Colombia Misused Red Cross Symbol in Betancourt Rescue
The daring rescue of Ingrid Betancourt from FARC terrorists misused the Red Cross symbol in violation of the Geneva Conventions.
A member of the military mission that tricked Colombian rebels into freeing 15 hostages wore the insignia of the International Red Cross during the operation, President Alvaro Uribe said Wednesday.
Mr. Uribe said his government had apologized to the Red Cross for the incident, which he called an unauthorized error by a nervous soldier. “An officer mistakenly and contrary to orders … put a piece of cloth on his vest that carried the symbol of the International Committee of the Red Cross,” Mr. Uribe said in a speech in Bogota.
A fleeting image of a portion of the cloth is visible in video taken of the operation by an agent posing as a cameraman that was officially released.
Use of the Red Cross symbol in such a military operation would appear to violate the Geneva Conventions that protect the relief organization’s reputation for neutrality in conflicts.
There’s no “appear” to it.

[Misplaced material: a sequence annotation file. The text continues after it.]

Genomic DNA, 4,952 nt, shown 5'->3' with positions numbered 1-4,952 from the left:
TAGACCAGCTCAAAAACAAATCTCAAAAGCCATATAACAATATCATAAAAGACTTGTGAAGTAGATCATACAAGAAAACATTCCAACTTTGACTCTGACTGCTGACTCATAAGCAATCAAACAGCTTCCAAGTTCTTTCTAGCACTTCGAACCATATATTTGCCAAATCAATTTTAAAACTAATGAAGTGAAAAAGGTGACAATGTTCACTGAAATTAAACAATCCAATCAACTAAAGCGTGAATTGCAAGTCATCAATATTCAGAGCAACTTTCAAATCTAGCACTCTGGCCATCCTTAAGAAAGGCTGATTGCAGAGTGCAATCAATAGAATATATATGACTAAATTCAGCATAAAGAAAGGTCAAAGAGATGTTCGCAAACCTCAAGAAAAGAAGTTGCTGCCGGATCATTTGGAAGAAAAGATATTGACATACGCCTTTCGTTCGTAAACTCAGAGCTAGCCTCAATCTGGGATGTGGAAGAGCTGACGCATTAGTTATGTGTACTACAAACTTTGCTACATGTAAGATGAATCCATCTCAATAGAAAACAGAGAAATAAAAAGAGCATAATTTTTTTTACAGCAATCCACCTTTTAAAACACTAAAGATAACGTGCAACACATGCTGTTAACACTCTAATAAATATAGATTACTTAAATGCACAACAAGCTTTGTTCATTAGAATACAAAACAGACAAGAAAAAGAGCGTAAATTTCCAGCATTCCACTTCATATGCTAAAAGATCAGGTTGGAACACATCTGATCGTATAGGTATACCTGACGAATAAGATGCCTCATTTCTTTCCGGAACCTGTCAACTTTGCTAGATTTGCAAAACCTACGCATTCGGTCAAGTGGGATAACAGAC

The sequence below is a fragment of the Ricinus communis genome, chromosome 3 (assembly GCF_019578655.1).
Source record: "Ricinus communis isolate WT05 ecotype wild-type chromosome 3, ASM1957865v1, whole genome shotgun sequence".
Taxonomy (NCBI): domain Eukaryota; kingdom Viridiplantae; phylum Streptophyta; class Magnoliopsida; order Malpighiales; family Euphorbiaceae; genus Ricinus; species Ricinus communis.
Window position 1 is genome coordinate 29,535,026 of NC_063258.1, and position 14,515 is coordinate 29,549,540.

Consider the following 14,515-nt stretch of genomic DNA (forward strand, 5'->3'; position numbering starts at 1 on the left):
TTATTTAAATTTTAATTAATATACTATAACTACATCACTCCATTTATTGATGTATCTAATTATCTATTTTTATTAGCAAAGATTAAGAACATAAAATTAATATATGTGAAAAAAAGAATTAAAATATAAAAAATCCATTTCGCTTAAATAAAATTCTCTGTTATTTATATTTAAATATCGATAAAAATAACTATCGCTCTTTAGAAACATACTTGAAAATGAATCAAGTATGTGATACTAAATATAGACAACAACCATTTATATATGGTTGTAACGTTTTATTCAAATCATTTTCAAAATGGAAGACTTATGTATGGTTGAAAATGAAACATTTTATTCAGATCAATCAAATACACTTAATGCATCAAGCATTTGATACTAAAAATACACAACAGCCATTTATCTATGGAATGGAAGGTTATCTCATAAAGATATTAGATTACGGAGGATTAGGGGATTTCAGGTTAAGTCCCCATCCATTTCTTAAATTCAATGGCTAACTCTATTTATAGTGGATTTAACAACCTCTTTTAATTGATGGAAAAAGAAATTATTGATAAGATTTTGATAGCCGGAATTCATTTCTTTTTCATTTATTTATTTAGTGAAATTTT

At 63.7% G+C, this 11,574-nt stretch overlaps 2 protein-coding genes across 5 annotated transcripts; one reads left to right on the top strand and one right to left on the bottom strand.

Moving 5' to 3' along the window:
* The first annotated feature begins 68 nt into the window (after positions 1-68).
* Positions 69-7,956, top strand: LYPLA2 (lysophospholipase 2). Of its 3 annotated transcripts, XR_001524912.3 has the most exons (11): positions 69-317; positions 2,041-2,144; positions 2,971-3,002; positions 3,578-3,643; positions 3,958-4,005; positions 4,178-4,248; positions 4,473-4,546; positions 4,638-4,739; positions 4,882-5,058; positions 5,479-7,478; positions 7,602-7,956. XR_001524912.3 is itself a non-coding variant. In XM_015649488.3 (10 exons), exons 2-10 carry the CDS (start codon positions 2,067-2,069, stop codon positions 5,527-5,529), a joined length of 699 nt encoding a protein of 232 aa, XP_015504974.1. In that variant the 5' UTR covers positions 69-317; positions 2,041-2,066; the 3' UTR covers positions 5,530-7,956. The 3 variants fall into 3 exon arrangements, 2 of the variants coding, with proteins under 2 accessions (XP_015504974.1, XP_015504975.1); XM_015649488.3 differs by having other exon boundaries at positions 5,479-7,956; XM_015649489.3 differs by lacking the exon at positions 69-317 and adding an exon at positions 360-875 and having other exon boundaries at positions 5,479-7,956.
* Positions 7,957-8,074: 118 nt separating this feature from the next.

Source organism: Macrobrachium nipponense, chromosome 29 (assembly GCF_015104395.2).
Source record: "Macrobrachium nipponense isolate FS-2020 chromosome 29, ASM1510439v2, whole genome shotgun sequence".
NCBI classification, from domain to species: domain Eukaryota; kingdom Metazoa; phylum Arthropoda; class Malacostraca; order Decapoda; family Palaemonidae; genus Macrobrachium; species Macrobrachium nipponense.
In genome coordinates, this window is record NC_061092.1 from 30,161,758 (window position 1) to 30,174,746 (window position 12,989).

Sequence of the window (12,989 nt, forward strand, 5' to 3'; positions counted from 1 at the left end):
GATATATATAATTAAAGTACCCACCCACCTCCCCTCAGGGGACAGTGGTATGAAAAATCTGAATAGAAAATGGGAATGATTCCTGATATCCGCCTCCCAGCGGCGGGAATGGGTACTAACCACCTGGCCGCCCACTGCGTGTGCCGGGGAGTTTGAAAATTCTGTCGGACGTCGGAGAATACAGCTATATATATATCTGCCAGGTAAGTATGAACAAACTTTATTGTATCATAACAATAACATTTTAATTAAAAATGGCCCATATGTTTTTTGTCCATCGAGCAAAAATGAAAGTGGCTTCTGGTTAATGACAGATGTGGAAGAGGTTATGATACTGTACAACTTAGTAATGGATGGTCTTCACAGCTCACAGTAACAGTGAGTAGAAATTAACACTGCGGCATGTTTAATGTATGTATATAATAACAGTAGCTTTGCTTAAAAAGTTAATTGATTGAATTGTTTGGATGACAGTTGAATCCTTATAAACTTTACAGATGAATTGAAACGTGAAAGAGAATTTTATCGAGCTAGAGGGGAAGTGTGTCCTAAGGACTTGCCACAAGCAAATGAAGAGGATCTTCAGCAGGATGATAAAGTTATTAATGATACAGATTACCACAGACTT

One hesitates to overstate matters given the stakes involved. The rescue of these hostages is an unmitigated good. Further, I believe Uribe when he says it was done contrary to orders.
Still, this is a serious matter. Having soldiers pose as relief workers or journalists is illegal because, otherwise, no one would recognize the sanctity of those people and they would be in danger. Using the Red Cross is particularly egregious because it could deny captured soldiers and their families the benefits of visits to ensure humane treatment.
Recall Clara Barton’s words from 1878:
A confederation of Relief Societies in different countries, acting under the Geneva Convention, carries on its work under the sign of the Red Cross. The aim of these societies is to ameliorate the condition of wounded soldiers in the armies in campaign on land or sea, and to furnish relief in cases of great national calamity.
The societies had their rise in the conviction of certain philanthropic men, that the official sanitary service in wars is usually insufficient, and that the charity of the people, which at such times exhibits itself munificently, should be organized for the best possible utilization. An International Public Conference was called at Geneva, Switzerland, in 1863, which, though it had not an official character, brought together representatives from a number of governments. At this conference a treaty was drawn up, afterwards remodeled and improved, which twenty-five governments have signed.
The treaty provides for the neutrality of all sanitary supplies, ambulances, surgeons, nurses, attendants, and the sick or wounded men, and their safe conduct, when they bear the sign of the organization, viz: the Red Cross.
This only works if people trust that only legitimate relief workers seek sanctuary behind the Red Cross symbol.
Woodrow Wilson Red Cross Poster: Sparacus Education: Red Cross